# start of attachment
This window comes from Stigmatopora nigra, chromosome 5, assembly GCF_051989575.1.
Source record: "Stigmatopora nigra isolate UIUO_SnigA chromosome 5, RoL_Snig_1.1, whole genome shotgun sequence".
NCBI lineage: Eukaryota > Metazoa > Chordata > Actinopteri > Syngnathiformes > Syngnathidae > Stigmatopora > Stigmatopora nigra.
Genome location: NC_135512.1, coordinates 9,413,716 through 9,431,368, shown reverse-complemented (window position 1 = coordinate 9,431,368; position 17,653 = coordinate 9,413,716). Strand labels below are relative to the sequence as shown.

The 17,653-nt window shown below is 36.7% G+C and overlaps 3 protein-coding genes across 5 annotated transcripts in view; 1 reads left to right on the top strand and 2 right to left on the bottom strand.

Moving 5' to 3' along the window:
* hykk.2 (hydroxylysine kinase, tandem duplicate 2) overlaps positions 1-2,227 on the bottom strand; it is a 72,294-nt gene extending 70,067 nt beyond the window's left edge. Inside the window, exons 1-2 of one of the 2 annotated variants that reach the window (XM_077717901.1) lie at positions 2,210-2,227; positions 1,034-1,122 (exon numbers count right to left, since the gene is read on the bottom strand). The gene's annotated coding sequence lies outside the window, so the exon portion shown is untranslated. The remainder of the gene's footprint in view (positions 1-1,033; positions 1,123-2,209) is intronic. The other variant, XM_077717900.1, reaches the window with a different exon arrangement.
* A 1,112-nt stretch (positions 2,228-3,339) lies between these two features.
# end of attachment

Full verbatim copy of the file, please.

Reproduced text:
This window comes from Stigmatopora nigra, chromosome 5, assembly GCF_051989575.1.
Source record: "Stigmatopora nigra isolate UIUO_SnigA chromosome 5, RoL_Snig_1.1, whole genome shotgun sequence".
NCBI lineage: Eukaryota > Metazoa > Chordata > Actinopteri > Syngnathiformes > Syngnathidae > Stigmatopora > Stigmatopora nigra.
Genome location: NC_135512.1, coordinates 9,413,716 through 9,431,368, shown reverse-complemented (window position 1 = coordinate 9,431,368; position 17,653 = coordinate 9,413,716). Strand labels below are relative to the sequence as shown.

The 17,653-nt window shown below is 36.7% G+C and overlaps 3 protein-coding genes across 5 annotated transcripts in view; 1 reads left to right on the top strand and 2 right to left on the bottom strand.

Moving 5' to 3' along the window:
* hykk.2 (hydroxylysine kinase, tandem duplicate 2) overlaps positions 1-2,227 on the bottom strand; it is a 72,294-nt gene extending 70,067 nt beyond the window's left edge. Inside the window, exons 1-2 of one of the 2 annotated variants that reach the window (XM_077717901.1) lie at positions 2,210-2,227; positions 1,034-1,122 (exon numbers count right to left, since the gene is read on the bottom strand). The gene's annotated coding sequence lies outside the window, so the exon portion shown is untranslated. The remainder of the gene's footprint in view (positions 1-1,033; positions 1,123-2,209) is intronic. The other variant, XM_077717900.1, reaches the window with a different exon arrangement.
* A 1,112-nt stretch (positions 2,228-3,339) lies between these two features.